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Jeff Bezos Plays the Cowboy With the Indians

Once known as the name of a powerful river dominating a continent, Amazon has become a company with a torrent of cash hoping to conquer other continents.
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January 17, 2020 12:44 EDT

Forbes has followed Jeff Bezos on his pilgrimage to India this week. On January 15, the journal reported on Amazon’s declared ambition to help boost the Indian economy. The magazine reports: “Amazon founder and chief executive Jeff Bezos said on Wednesday from New Delhi that his e-commerce behemoth will invest $1 billion to bring small and medium businesses in India online. He also pledged that his company will export $10 billion worth of ‘Made In India’ goods by 2025.”

At that point, Forbes assumed that Bezos would seek a meeting with Indian Prime Minister Narendra Modi to seal the deal.

Here is today’s 3D definition:


A legal and risk-free bribe in the form of promise, with no direct cost involved, of future action that enables powerful, rich people or institutions to control nations, regions or populations that are less rich and powerful

Contextual Note

The population of India finds itself in a familiar situation as a privately-owned overseas benefactor generously proposes to take over its economy and eventually — with the help of the company’s home nation — its political organization. The British ran India (and their other colonies) for three centuries by pledging to stimulate the local economy while personally rewarding cooperative local leaders and offering a range of services to reinforce their authority.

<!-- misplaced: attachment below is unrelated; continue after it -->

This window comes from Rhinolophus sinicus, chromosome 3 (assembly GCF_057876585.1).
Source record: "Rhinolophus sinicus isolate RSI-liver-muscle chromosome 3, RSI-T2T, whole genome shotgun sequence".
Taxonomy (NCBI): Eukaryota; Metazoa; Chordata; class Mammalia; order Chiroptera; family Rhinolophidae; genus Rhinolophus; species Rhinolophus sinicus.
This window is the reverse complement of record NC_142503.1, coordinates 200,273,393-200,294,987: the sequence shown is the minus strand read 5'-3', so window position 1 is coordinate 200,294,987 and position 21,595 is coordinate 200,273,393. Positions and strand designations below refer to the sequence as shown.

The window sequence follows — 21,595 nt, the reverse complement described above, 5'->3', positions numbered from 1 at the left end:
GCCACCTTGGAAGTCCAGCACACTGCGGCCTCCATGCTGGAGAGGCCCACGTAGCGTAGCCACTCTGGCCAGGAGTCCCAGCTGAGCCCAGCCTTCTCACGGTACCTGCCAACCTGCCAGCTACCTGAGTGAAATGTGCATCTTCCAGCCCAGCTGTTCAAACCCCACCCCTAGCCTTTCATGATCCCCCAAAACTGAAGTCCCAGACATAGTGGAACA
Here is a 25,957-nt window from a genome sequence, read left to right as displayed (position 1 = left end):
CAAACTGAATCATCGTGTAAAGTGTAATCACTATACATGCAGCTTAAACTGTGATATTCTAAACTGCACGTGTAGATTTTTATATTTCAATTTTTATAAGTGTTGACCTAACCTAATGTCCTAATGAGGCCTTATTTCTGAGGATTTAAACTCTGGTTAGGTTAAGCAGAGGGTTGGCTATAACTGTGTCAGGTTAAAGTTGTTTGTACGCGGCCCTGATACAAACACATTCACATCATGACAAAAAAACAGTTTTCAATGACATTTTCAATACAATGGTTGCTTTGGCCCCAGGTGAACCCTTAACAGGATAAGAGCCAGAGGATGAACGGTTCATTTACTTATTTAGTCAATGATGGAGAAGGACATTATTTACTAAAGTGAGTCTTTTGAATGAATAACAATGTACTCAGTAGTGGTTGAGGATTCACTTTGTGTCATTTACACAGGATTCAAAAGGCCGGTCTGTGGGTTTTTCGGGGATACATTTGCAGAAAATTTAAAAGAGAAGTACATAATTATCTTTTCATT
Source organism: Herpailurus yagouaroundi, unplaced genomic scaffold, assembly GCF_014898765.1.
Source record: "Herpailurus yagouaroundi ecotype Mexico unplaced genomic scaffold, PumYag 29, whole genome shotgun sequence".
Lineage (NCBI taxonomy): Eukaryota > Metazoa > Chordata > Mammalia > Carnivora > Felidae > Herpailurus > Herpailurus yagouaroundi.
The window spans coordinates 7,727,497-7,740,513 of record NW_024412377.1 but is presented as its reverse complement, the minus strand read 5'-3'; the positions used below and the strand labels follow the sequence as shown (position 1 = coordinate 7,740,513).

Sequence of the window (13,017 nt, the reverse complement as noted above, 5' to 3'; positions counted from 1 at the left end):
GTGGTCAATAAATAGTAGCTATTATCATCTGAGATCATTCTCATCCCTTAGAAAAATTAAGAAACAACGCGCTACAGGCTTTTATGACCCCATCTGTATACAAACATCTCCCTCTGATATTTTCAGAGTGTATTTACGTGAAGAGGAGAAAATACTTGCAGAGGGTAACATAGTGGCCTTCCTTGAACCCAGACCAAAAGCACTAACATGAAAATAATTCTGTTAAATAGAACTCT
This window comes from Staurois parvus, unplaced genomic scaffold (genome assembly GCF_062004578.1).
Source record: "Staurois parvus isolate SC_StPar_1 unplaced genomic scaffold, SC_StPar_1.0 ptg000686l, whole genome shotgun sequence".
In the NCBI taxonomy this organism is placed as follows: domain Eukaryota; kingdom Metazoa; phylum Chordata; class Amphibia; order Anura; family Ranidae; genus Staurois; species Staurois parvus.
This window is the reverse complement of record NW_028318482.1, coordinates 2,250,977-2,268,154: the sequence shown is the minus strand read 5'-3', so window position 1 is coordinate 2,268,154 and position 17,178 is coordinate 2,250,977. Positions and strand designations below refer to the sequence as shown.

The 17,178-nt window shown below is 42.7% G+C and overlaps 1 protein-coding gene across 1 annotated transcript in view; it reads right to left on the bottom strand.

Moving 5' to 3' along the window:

The Indian people appear to be aware of the historical pattern and have massively expressed their defiance. Bezos appeared to be counting on the support of Modi, whom he hoped to meet on his trip to India. The prime minister is clearly the one person with the power to make his ambitious project work. Modi might even have an interest in making it work, since, without outside help, he may find it challenging to realize his own electoral pledge to his people to nearly double the GDP of India in his second term.

Forbes comments that “the goodwill from Bezos toward India is necessary,” citing the atmosphere of defiance in India and possible revolt against everything Amazon represents. Among other evidence of popular resistance, which includes restrictive laws on foreign commerce, Forbes mentions the fact that “a trade organization representing millions of small and medium-sized business owners organized protests in 300 cities across the country against Amazon to coincide with the billionaire’s visit.”